packbat: One-quarter view of the back of my head. (darwin has a posse)
Sadly, no more free ride. This one I spent the $2 on iTunes. It was a whopper, though. )
packbat: One-quarter view of the back of my head. (darwin has a posse)
ETA: I think http://www.scifi.com/superhero/video/ will get you to the latest episode without the spoiler for who was eliminated. Excelsior!

ETA 2: Yes, this is the same link I had in the previous "...Superhero" post. Durr.

Analysis and odds-making )
packbat: One-quarter view of the back of my head. (Bumper)
[livejournal.com profile] glitchphil just alerted me to the second season of Who Wants to Be a Superhero? The second episode airs on August 2nd – I think you can watch the premier until then.

Now, [livejournal.com profile] glitchphil's post was mainly analysis of this year's cast (contains spoilers). And that stuff is interesting. But I got to thinking about the superheroic qualities Stan Lee is testing for. (After all, like Eric Burns said last season, the truly great thing about this reality show is that success isn't about gaming the system to win the competitions, it's about character.)

Well, I'm not going to pretend that I've secretly cracked Stan Lee's playbook, but I think I see four paramount virtues among those he praises, and absent from those he criticizes. I even think I have them in (mostly) priority order. If I may put words to them ("The Way that can be told of is not an Unvarying Way" and all that), the four virtues are Compassion, Dedication, Humility, and Honor.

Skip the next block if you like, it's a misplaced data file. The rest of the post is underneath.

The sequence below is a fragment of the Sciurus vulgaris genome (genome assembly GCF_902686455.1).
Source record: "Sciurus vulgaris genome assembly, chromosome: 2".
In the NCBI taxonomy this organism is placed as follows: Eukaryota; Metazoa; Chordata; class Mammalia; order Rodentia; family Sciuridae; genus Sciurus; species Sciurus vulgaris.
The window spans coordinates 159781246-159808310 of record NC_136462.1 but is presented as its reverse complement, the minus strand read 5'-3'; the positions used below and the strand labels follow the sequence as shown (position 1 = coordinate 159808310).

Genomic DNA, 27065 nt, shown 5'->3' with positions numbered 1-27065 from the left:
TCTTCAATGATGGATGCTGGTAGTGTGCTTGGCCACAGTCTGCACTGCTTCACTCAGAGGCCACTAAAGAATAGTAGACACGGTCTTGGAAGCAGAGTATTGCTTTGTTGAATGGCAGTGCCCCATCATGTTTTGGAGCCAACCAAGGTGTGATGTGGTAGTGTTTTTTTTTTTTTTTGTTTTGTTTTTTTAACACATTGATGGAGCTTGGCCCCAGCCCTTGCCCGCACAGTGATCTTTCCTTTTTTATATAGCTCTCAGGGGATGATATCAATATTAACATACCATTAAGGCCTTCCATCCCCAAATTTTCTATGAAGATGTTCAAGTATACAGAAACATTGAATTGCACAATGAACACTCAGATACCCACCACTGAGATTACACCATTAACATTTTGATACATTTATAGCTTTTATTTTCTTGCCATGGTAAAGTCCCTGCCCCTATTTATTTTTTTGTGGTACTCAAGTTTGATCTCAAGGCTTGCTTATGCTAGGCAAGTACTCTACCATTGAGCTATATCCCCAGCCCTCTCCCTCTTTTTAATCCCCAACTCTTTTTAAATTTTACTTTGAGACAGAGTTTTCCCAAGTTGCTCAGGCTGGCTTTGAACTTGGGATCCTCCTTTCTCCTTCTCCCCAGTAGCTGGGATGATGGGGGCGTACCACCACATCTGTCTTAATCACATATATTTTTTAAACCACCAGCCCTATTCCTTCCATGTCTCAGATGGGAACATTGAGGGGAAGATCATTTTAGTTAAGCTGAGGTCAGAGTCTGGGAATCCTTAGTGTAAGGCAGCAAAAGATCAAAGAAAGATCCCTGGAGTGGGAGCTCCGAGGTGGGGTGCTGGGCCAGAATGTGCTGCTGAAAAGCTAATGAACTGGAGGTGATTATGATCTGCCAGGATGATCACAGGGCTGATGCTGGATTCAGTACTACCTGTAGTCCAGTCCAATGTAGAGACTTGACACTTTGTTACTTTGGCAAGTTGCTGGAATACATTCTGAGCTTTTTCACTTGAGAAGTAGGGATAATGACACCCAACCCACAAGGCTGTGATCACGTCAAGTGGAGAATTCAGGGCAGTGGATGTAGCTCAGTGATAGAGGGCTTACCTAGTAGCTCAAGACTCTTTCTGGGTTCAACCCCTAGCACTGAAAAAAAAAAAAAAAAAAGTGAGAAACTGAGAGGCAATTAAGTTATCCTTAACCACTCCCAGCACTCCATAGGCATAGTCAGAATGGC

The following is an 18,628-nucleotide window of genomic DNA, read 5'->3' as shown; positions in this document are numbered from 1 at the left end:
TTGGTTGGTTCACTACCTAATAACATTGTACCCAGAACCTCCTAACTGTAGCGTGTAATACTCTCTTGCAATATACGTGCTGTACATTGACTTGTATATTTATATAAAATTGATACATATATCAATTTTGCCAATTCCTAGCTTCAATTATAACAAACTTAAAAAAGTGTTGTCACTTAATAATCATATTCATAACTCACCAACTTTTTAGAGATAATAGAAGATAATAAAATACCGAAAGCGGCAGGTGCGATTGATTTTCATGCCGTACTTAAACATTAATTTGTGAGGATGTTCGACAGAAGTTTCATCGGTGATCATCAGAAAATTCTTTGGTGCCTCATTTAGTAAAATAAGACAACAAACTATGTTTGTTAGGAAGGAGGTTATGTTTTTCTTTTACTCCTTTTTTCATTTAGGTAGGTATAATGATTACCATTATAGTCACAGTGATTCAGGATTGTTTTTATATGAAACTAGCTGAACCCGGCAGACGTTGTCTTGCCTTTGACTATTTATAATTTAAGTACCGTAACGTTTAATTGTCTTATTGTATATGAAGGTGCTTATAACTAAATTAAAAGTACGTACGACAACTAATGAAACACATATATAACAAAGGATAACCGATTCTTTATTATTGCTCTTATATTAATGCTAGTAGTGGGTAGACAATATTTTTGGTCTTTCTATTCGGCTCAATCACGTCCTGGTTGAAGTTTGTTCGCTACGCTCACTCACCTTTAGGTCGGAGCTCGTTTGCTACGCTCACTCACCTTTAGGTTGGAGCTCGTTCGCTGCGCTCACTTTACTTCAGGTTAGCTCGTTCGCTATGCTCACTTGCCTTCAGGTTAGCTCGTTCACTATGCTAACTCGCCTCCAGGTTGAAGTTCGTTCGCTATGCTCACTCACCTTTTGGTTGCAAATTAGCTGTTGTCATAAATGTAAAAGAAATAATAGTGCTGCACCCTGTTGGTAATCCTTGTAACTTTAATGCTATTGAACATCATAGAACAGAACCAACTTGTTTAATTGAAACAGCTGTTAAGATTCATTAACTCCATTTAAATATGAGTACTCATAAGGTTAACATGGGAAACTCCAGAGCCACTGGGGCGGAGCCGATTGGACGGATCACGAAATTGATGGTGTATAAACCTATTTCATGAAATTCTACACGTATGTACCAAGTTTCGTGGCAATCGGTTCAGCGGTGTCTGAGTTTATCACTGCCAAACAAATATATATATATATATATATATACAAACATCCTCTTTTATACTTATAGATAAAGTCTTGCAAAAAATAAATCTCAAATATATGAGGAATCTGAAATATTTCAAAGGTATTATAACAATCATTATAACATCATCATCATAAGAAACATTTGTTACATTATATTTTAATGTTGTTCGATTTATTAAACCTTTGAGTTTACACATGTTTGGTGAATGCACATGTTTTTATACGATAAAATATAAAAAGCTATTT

Spoilers for Season One below.

Compassion: Stan Lee emphasized this in the very first challenge of the first season of the show – given the choice between completing an arbitrary task as fast as possible and helping someone in need, help the person. Linked to this is being aware of your environment, although the superheroes who merely failed to notice the bystander in need were criticized less than those who noticed and failed to act.

Dedication: I can only point to the second episode of Season One, where Monkey Woman spent nine minutes and forty-three seconds struggling against a pair of attack dogs to finish a challenge, and Cell Phone Girl cried 'Uncle' after four seconds. Though three other contestants finished the challenge (all in under a minute) and four others failed (all in under a minute), it is the former who earns the kudos, and the latter the boot.